New Cancer Discovered By Mayo Clinic

Great.  Now they've found a new cancer.

Researchers at the Mayo Clinic have found when two certain genes come together during an abnormal but recurring chromosomal mismatch, they can be dangerous. The result is a chimera — a gene that is half of each — and that causes a tumor that usually begins in the nose and may infiltrate the rest of the face, requiring disfiguring surgery to save the individual, reports.

 Chimera is also a word used to describe a fire-breathing female monster with a lion's head, a goat's body, and a serpent's tail.

Scarily, the cancer strikes 75 percent of the time in women.

Scientists at the Mayo Clinic have pinned down the genetic structure and molecular signature of this seldom-recognized type of cancer, according to

It is rare, but how rare no one knows as most of the cases examined were initially diagnosed as various other types of cancer.

“It’s unusual that a condition or disease is recognized, subsequently studied in numerous patients, and then genetically characterized all at one place,” says Andre Oliveira, M.D., Ph.D, who subspecializes in the molecular genetics of sarcomas. “Usually these things happen over a longer period of time and involve separate investigators and institutions."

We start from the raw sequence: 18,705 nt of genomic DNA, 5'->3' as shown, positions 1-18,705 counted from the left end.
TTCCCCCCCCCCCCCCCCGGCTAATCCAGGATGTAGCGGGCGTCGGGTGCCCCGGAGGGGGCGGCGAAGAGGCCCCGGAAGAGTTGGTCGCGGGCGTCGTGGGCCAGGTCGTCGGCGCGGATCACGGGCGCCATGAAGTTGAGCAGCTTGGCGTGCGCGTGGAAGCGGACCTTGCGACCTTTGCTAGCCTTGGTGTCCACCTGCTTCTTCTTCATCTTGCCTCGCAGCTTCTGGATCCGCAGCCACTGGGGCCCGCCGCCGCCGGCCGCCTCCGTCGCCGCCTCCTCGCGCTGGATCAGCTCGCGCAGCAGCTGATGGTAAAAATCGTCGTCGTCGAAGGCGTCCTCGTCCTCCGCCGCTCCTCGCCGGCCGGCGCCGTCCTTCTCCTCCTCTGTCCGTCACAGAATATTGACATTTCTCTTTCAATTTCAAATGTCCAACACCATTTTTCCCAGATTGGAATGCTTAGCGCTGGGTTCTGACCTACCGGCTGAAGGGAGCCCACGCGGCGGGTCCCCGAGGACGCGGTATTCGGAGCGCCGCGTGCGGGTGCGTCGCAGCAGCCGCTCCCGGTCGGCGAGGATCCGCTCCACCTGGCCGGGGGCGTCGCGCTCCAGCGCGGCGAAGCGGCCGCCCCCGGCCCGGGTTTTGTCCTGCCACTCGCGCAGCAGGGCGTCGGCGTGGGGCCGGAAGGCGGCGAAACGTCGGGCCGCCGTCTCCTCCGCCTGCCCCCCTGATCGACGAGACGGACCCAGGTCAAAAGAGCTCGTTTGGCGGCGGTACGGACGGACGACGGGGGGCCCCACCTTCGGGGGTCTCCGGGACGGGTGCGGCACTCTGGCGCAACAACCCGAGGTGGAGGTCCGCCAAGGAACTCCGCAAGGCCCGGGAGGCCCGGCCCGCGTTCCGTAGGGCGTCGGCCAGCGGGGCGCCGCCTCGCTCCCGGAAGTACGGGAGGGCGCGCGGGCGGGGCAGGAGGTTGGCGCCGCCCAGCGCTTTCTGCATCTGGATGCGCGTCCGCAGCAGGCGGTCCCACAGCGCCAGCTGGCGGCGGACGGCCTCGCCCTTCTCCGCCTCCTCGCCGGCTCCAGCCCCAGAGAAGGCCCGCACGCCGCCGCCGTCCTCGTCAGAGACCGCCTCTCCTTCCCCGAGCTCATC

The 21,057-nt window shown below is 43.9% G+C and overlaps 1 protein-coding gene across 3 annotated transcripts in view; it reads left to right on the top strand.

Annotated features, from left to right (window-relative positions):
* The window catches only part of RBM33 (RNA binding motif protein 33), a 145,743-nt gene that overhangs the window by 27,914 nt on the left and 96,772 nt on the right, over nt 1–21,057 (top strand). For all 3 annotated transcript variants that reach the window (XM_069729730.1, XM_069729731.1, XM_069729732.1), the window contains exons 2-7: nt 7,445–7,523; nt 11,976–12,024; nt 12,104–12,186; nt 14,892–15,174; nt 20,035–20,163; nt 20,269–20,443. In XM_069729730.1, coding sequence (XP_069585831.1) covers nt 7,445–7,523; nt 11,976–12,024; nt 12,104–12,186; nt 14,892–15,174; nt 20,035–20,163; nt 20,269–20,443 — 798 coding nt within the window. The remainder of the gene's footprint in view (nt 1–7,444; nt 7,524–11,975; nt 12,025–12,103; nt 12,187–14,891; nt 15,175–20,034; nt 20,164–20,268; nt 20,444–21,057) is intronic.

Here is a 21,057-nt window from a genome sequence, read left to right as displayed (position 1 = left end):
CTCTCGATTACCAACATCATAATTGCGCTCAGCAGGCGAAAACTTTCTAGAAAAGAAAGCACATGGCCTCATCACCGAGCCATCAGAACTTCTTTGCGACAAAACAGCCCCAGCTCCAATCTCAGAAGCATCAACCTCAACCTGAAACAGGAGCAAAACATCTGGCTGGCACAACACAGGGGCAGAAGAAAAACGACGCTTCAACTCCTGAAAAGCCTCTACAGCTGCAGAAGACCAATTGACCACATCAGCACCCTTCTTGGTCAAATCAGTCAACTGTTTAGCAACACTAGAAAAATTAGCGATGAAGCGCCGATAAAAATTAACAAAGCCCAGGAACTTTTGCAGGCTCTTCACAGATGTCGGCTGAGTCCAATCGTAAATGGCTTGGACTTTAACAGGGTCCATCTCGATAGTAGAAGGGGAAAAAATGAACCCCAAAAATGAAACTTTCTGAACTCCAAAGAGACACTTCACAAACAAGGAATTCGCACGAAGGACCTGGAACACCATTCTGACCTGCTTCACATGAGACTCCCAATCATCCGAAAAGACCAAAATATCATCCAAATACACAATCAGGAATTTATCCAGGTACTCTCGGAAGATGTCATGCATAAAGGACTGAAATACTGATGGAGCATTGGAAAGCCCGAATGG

This actually was not the first time the cancer was seen. While the cancer wasn’t formally identified until 2009, a subsequent search of Mayo Clinic’s medical records showed that a Mayo patient had the cancer in 1956, the Web site notes.

The identical description was found in physician notes within Mayo’s computerized database and confirmed with careful microscopic analysis. Dr. Oliveira took his investigation one step further and located that patient’s original tumor samples kept all those years in Mayo’s bio repositories. His analysis confirmed that the tumor possessed this same genetic chimera.

Because it's only recently been discovered again, researchers aren't sure how many people have, or have had, this cancer.  But the good news is that they're now on the trail of a treatment.


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